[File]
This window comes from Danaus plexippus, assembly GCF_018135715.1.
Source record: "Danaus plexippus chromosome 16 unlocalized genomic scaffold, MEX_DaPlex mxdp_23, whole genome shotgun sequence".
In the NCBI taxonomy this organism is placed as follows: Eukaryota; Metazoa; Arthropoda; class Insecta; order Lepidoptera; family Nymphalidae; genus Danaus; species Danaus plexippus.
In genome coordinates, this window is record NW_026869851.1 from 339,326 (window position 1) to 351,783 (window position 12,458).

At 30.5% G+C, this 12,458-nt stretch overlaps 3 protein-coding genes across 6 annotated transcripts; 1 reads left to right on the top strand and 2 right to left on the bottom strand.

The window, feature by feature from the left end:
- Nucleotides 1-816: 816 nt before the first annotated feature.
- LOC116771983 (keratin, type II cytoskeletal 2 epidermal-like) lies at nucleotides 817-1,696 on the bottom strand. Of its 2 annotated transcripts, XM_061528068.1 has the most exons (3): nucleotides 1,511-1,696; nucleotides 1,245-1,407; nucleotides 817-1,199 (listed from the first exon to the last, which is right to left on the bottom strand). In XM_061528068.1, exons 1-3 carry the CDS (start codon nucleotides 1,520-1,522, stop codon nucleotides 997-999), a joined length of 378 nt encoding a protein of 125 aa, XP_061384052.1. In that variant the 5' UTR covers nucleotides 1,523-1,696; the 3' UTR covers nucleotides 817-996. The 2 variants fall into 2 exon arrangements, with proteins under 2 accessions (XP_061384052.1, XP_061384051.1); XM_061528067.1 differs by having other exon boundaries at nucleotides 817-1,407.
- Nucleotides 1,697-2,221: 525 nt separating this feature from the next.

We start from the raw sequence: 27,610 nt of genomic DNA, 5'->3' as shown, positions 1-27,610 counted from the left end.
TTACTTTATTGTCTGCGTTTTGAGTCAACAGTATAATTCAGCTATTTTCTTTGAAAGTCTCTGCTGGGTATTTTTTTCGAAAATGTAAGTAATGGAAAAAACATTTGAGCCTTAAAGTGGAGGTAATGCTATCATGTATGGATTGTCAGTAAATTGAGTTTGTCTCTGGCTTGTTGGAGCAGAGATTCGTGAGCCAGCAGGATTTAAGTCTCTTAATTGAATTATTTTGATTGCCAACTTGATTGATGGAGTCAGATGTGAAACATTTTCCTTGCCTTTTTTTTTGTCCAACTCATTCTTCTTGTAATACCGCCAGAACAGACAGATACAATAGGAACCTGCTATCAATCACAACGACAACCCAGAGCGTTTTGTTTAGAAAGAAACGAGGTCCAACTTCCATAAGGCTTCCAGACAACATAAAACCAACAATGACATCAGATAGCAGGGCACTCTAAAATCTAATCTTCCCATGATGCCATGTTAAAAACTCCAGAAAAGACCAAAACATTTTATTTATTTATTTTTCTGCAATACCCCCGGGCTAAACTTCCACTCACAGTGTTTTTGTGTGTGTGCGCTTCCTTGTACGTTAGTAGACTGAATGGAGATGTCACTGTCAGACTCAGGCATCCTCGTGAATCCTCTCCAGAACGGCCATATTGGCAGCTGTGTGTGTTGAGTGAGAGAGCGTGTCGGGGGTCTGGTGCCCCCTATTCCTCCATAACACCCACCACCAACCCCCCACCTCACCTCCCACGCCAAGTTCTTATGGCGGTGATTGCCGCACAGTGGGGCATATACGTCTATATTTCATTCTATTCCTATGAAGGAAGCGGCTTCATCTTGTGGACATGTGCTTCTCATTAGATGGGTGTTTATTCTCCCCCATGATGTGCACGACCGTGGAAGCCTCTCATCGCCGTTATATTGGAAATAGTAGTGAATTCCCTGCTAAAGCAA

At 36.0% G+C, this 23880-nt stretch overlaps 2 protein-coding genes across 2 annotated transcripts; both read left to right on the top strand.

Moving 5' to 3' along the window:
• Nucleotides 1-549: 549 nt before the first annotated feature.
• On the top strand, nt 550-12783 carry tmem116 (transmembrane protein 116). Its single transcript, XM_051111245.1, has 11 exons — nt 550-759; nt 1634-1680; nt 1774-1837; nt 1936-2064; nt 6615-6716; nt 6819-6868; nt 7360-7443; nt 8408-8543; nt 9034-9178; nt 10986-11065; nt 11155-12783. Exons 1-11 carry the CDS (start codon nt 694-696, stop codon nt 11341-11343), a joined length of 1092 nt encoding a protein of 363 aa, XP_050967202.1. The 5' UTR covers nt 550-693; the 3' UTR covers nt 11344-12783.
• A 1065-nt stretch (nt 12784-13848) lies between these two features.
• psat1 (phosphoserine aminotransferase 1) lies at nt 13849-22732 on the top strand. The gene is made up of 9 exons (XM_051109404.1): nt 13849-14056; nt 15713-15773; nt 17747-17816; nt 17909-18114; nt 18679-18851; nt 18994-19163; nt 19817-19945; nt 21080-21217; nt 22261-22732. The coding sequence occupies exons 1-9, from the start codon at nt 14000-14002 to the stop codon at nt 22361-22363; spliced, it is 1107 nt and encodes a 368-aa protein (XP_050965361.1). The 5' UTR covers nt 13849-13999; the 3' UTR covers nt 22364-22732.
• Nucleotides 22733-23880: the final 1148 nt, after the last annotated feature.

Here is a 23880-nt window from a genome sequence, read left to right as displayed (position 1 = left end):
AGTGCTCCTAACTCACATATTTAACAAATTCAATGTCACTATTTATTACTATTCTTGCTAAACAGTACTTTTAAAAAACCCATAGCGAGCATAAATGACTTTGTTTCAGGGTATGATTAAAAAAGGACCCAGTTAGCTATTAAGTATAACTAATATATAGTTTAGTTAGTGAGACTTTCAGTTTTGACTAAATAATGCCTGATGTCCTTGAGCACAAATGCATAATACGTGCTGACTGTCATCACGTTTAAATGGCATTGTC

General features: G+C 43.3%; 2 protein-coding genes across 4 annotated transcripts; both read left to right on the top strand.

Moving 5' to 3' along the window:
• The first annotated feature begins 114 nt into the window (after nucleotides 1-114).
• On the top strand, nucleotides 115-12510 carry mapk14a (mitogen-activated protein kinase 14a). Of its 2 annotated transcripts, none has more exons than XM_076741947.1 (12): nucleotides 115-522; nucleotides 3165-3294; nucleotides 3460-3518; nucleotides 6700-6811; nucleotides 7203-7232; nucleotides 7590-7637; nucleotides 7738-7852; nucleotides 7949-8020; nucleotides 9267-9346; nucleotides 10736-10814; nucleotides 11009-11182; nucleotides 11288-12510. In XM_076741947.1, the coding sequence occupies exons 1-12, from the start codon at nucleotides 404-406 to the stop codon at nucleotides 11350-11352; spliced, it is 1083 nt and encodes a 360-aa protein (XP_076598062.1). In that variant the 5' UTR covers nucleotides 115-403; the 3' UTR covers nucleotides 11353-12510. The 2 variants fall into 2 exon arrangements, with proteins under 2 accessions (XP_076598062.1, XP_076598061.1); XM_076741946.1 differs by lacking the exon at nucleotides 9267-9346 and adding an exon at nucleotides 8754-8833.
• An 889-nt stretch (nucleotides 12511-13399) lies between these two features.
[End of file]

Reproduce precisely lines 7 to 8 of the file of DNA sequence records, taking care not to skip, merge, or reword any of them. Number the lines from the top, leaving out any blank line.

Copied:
- Nucleotides 1-816: 816 nt before the first annotated feature.
- LOC116771983 (keratin, type II cytoskeletal 2 epidermal-like) lies at nucleotides 817-1,696 on the bottom strand. Of its 2 annotated transcripts, XM_061528068.1 has the most exons (3): nucleotides 1,511-1,696; nucleotides 1,245-1,407; nucleotides 817-1,199 (listed from the first exon to the last, which is right to left on the bottom strand). In XM_061528068.1, exons 1-3 carry the CDS (start codon nucleotides 1,520-1,522, stop codon nucleotides 997-999), a joined length of 378 nt encoding a protein of 125 aa, XP_061384052.1. In that variant the 5' UTR covers nucleotides 1,523-1,696; the 3' UTR covers nucleotides 817-996. The 2 variants fall into 2 exon arrangements, with proteins under 2 accessions (XP_061384052.1, XP_061384051.1); XM_061528067.1 differs by having other exon boundaries at nucleotides 817-1,407.